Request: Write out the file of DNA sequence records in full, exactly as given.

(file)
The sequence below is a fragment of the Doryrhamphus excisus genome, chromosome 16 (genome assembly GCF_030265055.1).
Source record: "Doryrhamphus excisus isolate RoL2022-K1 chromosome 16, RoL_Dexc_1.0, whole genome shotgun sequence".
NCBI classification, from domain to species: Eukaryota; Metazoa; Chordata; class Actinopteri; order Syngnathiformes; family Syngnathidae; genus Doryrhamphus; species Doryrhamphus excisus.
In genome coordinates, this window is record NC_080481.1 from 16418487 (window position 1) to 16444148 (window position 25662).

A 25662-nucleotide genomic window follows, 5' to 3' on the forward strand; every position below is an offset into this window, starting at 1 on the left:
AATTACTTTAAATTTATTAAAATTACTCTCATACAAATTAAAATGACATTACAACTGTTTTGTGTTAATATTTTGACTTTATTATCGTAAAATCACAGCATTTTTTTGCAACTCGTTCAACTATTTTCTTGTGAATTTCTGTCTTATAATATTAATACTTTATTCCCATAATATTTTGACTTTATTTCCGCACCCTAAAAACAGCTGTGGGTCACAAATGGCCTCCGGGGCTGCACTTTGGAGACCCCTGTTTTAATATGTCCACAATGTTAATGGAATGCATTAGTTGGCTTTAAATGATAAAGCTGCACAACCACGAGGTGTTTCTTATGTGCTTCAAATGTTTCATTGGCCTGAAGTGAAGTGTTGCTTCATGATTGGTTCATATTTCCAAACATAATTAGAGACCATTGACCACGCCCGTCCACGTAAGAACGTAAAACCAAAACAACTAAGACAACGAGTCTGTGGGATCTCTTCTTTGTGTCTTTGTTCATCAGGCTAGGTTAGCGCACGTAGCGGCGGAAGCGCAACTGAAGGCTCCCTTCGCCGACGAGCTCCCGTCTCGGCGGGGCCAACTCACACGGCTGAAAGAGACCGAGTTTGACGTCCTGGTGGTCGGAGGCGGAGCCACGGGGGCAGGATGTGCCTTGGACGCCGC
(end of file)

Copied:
The sequence below is a fragment of the Doryrhamphus excisus genome, chromosome 16 (genome assembly GCF_030265055.1).
Source record: "Doryrhamphus excisus isolate RoL2022-K1 chromosome 16, RoL_Dexc_1.0, whole genome shotgun sequence".
NCBI classification, from domain to species: Eukaryota; Metazoa; Chordata; class Actinopteri; order Syngnathiformes; family Syngnathidae; genus Doryrhamphus; species Doryrhamphus excisus.
In genome coordinates, this window is record NC_080481.1 from 16418487 (window position 1) to 16444148 (window position 25662).

A 25662-nucleotide genomic window follows, 5' to 3' on the forward strand; every position below is an offset into this window, starting at 1 on the left:
AATTACTTTAAATTTATTAAAATTACTCTCATACAAATTAAAATGACATTACAACTGTTTTGTGTTAATATTTTGACTTTATTATCGTAAAATCACAGCATTTTTTTGCAACTCGTTCAACTATTTTCTTGTGAATTTCTGTCTTATAATATTAATACTTTATTCCCATAATATTTTGACTTTATTTCCGCACCCTAAAAACAGCTGTGGGTCACAAATGGCCTCCGGGGCTGCACTTTGGAGACCCCTGTTTTAATATGTCCACAATGTTAATGGAATGCATTAGTTGGCTTTAAATGATAAAGCTGCACAACCACGAGGTGTTTCTTATGTGCTTCAAATGTTTCATTGGCCTGAAGTGAAGTGTTGCTTCATGATTGGTTCATATTTCCAAACATAATTAGAGACCATTGACCACGCCCGTCCACGTAAGAACGTAAAACCAAAACAACTAAGACAACGAGTCTGTGGGATCTCTTCTTTGTGTCTTTGTTCATCAGGCTAGGTTAGCGCACGTAGCGGCGGAAGCGCAACTGAAGGCTCCCTTCGCCGACGAGCTCCCGTCTCGGCGGGGCCAACTCACACGGCTGAAAGAGACCGAGTTTGACGTCCTGGTGGTCGGAGGCGGAGCCACGGGGGCAGGATGTGCCTTGGACGCCGC